A storm that may end up being the largest from coast-to-coast is already underway. From blizzard conditions in California to feet in the East, we’ve got the entire breakdown here for where to ski and ride in the coming week.
In this week’s SnoCast, the weather calms down… briefly. After a hyper-active 1-2 weeks behind us, some light shots of snow will continue to add to an already outstanding season.
Christmas in the mountains runs deep with traditions. But a number of resorts try to work outside the box and be creative with their celebrations.
After an incredible November, more wintry conditions take us into December. We’ll kick it off with a cross-country storm system tracking low across the U.S.
As a new season begins, skiers and snowboarders head to the hills, always looking for what’s new at their favorite resort – and what improvements they might find if they venture to other areas.
Here’s a look at a quintet of resorts in Colorado, Idaho and California that expect to drop the ropes in early November.
Bragging rights to long ski and ride seasons belong to a handful of resorts across the country and the fun-loving die-hards who enjoy some of the best turns of the year with goggle tans and fun parties to end the year.
Slopestyle skiers Maggie Voisin, Gus Kenworthy and Nick Goepper are among the 15 athletes nominated to the Olympic Freeski Team. (Sarah Brunson/U.S. Ski & Snowboard)
A strong and deep U.S. Olympic Freeskiing Team is headed to PyeongChang for the 2018 Olympic Winter Games.
Deer Valley is Alterra Mountain Company's Utah destination. (Alterra Mountain Company)
The joint venture of affiliates of KSL Capital Partners and Henry Crown and Company that brought together Intrawest Resorts holdings, Mammoth Mountain, Deer Valley and Squaw Valley Alpine Meadows, now has a name: Alterra Mountain Company.
Mammoth's ski and ride season lasted 270 days last year. (Mammoth)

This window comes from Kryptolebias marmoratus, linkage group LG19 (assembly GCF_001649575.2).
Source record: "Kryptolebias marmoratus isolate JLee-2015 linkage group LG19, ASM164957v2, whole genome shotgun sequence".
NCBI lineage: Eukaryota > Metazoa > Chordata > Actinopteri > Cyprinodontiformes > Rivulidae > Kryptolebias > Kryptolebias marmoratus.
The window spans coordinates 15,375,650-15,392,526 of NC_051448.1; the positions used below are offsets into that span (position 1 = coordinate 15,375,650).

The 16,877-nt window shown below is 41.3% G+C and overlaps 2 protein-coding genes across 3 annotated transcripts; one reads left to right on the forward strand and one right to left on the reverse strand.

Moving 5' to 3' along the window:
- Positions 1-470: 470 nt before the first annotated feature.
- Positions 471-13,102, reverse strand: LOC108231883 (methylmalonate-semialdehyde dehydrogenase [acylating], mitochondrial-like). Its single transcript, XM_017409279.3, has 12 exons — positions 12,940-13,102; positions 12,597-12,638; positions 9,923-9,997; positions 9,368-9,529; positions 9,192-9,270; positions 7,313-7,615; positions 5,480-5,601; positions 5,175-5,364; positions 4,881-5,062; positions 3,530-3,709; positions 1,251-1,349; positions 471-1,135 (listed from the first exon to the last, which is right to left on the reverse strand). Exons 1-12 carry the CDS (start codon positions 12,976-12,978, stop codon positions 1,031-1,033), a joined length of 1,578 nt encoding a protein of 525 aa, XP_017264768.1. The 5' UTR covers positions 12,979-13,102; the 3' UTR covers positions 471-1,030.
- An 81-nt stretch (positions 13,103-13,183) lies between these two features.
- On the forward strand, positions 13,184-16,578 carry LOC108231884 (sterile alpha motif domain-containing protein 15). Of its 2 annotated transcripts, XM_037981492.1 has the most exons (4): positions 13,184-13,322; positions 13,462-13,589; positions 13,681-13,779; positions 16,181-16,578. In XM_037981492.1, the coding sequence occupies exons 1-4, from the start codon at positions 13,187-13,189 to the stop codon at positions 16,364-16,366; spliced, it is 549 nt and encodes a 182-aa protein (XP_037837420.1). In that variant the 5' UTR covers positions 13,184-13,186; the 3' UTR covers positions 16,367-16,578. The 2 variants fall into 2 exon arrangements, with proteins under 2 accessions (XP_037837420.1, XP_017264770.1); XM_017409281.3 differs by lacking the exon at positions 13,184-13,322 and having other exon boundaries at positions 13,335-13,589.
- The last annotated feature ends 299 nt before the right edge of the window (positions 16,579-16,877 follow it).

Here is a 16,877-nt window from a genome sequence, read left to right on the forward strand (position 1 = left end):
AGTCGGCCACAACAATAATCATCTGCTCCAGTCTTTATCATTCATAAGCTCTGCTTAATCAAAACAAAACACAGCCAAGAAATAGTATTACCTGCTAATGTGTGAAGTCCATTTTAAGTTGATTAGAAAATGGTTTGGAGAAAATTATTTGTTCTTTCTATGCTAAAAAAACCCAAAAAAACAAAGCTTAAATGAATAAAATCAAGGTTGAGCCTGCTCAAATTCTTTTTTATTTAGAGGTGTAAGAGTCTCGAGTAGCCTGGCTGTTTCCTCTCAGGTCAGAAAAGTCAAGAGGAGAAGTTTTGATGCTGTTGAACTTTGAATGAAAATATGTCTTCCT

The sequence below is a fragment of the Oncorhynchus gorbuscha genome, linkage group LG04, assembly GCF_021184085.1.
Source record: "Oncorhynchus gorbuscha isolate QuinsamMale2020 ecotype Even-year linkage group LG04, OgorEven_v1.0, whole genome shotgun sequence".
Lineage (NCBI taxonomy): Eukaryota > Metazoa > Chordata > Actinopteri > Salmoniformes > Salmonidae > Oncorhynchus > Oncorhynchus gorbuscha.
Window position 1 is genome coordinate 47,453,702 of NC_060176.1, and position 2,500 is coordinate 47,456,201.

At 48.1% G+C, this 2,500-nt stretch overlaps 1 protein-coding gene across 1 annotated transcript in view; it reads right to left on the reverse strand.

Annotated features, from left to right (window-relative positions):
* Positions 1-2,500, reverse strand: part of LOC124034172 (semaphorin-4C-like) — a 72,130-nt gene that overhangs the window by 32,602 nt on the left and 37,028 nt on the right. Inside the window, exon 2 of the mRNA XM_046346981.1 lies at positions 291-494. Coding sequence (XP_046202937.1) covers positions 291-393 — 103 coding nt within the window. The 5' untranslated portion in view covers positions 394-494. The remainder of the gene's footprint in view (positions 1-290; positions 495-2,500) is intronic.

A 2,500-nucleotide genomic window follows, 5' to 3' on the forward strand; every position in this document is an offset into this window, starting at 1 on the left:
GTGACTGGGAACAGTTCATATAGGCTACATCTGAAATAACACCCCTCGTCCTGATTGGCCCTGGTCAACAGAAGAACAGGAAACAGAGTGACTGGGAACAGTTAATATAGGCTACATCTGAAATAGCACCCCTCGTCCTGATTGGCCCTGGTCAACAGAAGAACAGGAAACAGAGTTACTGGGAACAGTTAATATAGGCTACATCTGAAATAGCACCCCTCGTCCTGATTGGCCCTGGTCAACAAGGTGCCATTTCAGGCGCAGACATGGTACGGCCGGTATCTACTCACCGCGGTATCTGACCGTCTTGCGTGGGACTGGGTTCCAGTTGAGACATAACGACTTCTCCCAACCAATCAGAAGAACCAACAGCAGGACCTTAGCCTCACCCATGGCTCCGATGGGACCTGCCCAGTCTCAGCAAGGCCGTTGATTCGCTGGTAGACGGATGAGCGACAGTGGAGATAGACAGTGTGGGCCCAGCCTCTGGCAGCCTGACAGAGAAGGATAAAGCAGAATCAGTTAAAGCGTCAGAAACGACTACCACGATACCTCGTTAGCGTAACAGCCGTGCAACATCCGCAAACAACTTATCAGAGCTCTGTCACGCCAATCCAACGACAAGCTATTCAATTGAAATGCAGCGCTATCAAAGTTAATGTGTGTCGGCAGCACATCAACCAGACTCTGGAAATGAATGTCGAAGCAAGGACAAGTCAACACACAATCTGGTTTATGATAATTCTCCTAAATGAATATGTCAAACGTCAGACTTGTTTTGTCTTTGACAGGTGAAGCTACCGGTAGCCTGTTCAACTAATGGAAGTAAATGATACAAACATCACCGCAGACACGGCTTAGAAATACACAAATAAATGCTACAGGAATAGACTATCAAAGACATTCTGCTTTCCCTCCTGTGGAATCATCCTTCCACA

Skiers and riders love to talk about the weather, and where to find the perfect storm of great snow and value tops the SnoCountry.com news for 2017.
Crystal Mountain in Washington opened Wednesday. (Crystal Mountain/Facebook)
A powerful weather system delivers heavy snow across the West through Friday, then leads to lake effect snow during the weekend for the East.
Celebrations at Breck. (Breckenridge/Facebook)
As if to say auf wiedersehene to summer and willkommen to winter, Oktoberfest in the Western mountains is celebrated just as the seasons pivot away from fun-in-the-sun and toward the upcoming ski and snowboard season.
Good times kept rollin' at Mammoth. (Mammoth Mountain/Facebook)
It will take a record 270 days, but Mammoth Mountain will finally put an end to the 2016-2017 ski and snowboard season Aug. 6.
Hittin' the summer ski scene at Squaw. (Squaw Valley/Facebook)
After one of the best snow season in recent times, a quartet of Western mountains will keep the lifts turning well into what should be the season for sun-bathing and surfing.
Squaw-Alpine wants to stay open all summer. (Squaw Valley-Alpine Meadows/Facebook)
A bonanza year in much of the Sierra Nevada and plenty of late-season snow in the Rockies will keep a dozen ski and snowboard resorts operating into May and beyond.
Aspen Skiing Company and KSL Partners are purchasing four California resorts, including Mammoth Mountain.
Moving quickly after purchasing Intrawest resorts, a new Aspen-based ownership group announced it has bought Mammoth Mountain and three other resorts in the Southern California mountains.
The heretofore unnamed entity, formed by Aspen Skiing Corp. and KSL Capital Partners, said it will close this fall on a sale of a quartet of areas including Mammoth Mountain, June Mountain, Snow Summit and Bear Mountain.
The announcement comes on the heels of the group’s industry-rocking purchase of Colorado’s Steamboat and Winter Park, Quebec’s Mont Tremblant, Vermont’s Stratton, Ontario’s Blue Mountain and West Virginia’s Snowshoe. The four Aspen mountains and Squaw Valley-Alpine, a KSL property, will come under the umbrella of the new group but will continue to operate independently.